# Virtual Memory III: Segmentation

This post is adapted from Professor Remzi H. Arpaci-Dusseau and Professor Andrea C. Arpaci-Dusseau’s OSTEP book, Chapter 16.

## Segmentation

In the previous post about address translation, we use the base-and-bound approach to implement a simple virtual memory. The entire address space has been put in memory. This is usually wasteful as much of the space is usually not used by the process by still taking up the memory space. It is also hard to run a program when the entire address space does not fit into memory. So the question is how to support a large address space with (potentially) a lot of free space?

#### Generalized Base and Bounds

To solve this problem, we can use the `segmentation` technique. The idea is: instead of having only one base-and-bounds pair in MMU, we can have a base-and-bounds pair for each logical segment of the address space. We have three logical segments: code, stack, and heap. The OS can place each segment in different parts of physical memory, and thus avoid filling physical memory with unused virtual address space.

Below is an illustration of unused virtual address space:

``````1
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0 KB    ----------------
| Program Code |
2 KB    ----------------
| //////////// |
4 KB    ----------------
|              |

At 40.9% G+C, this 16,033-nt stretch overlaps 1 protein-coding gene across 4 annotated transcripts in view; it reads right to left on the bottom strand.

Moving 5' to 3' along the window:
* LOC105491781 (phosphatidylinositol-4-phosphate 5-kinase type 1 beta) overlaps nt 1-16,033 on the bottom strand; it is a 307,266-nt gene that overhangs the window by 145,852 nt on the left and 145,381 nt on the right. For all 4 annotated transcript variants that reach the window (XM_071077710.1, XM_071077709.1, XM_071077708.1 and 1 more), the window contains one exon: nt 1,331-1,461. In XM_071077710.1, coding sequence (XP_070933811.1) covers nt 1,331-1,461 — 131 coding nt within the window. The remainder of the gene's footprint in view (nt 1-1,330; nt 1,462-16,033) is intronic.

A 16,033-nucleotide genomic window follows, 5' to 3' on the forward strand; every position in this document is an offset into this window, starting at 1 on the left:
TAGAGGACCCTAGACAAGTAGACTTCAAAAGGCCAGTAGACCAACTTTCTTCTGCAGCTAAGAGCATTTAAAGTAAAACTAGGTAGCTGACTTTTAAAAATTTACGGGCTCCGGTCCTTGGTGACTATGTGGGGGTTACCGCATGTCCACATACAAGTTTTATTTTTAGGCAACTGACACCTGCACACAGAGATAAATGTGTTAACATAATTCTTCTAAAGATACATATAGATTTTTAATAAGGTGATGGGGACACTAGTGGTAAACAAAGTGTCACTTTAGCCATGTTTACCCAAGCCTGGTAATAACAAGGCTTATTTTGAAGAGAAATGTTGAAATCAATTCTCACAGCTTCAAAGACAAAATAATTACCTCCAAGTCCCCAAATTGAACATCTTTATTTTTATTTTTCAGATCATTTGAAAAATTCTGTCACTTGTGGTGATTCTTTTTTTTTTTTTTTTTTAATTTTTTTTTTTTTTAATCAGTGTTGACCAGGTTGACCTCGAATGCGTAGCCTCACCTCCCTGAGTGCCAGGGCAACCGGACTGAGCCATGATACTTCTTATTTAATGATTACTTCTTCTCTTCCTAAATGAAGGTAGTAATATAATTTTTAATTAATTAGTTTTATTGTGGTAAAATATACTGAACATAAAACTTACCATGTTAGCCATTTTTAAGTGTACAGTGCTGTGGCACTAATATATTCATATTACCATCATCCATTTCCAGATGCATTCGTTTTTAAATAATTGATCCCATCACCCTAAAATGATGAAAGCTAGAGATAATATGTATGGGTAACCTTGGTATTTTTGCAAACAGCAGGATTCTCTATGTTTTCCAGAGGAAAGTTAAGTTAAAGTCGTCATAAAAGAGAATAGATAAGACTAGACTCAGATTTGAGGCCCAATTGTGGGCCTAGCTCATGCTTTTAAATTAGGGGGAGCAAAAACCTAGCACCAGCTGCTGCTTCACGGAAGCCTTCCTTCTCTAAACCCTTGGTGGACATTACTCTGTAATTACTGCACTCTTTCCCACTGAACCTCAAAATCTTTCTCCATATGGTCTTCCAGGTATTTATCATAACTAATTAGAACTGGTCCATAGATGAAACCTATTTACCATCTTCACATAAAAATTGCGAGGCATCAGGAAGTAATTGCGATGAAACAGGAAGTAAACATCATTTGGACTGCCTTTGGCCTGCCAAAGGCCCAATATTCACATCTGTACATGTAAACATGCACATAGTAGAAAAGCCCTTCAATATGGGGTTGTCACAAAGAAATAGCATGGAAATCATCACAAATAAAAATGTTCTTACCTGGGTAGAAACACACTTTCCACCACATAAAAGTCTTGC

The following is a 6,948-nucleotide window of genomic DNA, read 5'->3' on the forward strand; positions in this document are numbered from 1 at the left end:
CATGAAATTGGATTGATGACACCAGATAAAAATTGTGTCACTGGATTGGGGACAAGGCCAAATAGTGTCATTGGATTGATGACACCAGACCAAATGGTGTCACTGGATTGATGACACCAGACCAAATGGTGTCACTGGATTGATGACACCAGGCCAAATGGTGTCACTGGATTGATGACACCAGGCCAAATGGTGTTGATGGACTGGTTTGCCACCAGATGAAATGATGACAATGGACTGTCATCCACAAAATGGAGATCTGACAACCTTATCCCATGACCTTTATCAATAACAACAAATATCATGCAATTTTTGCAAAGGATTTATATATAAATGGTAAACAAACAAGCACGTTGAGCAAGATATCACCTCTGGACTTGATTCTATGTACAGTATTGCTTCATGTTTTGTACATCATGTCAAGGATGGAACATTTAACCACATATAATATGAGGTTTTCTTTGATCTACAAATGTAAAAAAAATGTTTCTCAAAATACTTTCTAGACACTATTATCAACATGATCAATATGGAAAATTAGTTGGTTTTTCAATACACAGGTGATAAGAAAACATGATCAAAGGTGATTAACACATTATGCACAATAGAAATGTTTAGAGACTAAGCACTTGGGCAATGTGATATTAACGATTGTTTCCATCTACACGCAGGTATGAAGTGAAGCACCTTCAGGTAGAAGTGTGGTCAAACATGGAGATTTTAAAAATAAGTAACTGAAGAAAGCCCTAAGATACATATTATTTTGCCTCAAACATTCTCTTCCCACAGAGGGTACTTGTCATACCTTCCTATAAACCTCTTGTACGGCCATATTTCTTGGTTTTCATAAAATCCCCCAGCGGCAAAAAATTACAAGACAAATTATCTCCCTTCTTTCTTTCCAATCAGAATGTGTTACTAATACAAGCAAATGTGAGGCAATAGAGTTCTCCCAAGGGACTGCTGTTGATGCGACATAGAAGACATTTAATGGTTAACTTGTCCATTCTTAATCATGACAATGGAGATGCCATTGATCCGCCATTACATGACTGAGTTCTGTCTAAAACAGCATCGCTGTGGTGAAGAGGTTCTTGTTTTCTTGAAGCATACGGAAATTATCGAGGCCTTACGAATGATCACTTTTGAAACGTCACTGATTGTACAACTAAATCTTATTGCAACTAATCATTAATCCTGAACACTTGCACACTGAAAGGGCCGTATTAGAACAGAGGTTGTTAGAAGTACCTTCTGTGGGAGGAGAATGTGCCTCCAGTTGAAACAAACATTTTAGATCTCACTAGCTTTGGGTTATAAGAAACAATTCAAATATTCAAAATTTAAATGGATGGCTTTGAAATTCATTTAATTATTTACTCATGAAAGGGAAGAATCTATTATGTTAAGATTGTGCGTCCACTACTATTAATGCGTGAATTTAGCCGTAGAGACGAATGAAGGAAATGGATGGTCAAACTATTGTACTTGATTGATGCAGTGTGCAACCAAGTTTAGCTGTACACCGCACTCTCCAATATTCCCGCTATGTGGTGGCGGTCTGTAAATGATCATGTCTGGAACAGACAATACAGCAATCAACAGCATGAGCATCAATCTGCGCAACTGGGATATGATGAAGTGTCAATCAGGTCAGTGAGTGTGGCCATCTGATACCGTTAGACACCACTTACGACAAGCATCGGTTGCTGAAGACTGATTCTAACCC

|     Heap     |
|              |
7 KB    ----------------
|      |       |
|     \|/      |
|              |
|  Free Space  |  <---- Unused Virtual Address Space
|              |
|     /|\      |
|      |       |
14 KB    ----------------
|              |
|    Stack     |
|              |
16 KB    ----------------
``````

The hardware structure in MMU required to support segmentation is three base-and-bounds register pairs. Below is an example of register values in three pairs of base and bounds registers.

``````1
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Segment    Base    Size    Grows Positive
-----------------------------------------
Code       32 K    2 K     1
Heap       34 K    3 K     1
Stack      28 K    2 K     0
``````

Translation Example 1: virtual address 100.

This address is in the code segment. The physical address is: 32 K + 100 = 32868.

Translation Example 2: virtual address 4200.

This address is in the heap segment. The physical address is: 34 K + (4200 - 4K) = 34 K + (4200 - 4096) = 34920.

Translation Example 3: virtual address 15 K.

This address is in the stack segment. The stack segment grows backwards. In physical memory, it starts at 28 KB, and grows back to 26 KB, corresponding to virtual addresses 16 KB to 14 KB. Thus, the virtual address 15 K corresponds to the physical address 27 K.

If we are trying to access an illegal address, a `segmentation fault` will be raised.

#### OS Support

Segmentation raises a number of new issues for the operating system.

First, what should the OS do on a context switch? The segment registers must be saved and restored.

Second, when the segments grow, the OS needs to provide more space and update the segment size register to the new (bigger) size.

Third, as each segment might be a different size, the physical memory will quickly become full of little holes of free space, making it difficult to allocate new segments, or to grow existing ones. This problem is called `external fragmentation`. One solution to this problem would be to compact physical memory by rearranging the existing segments.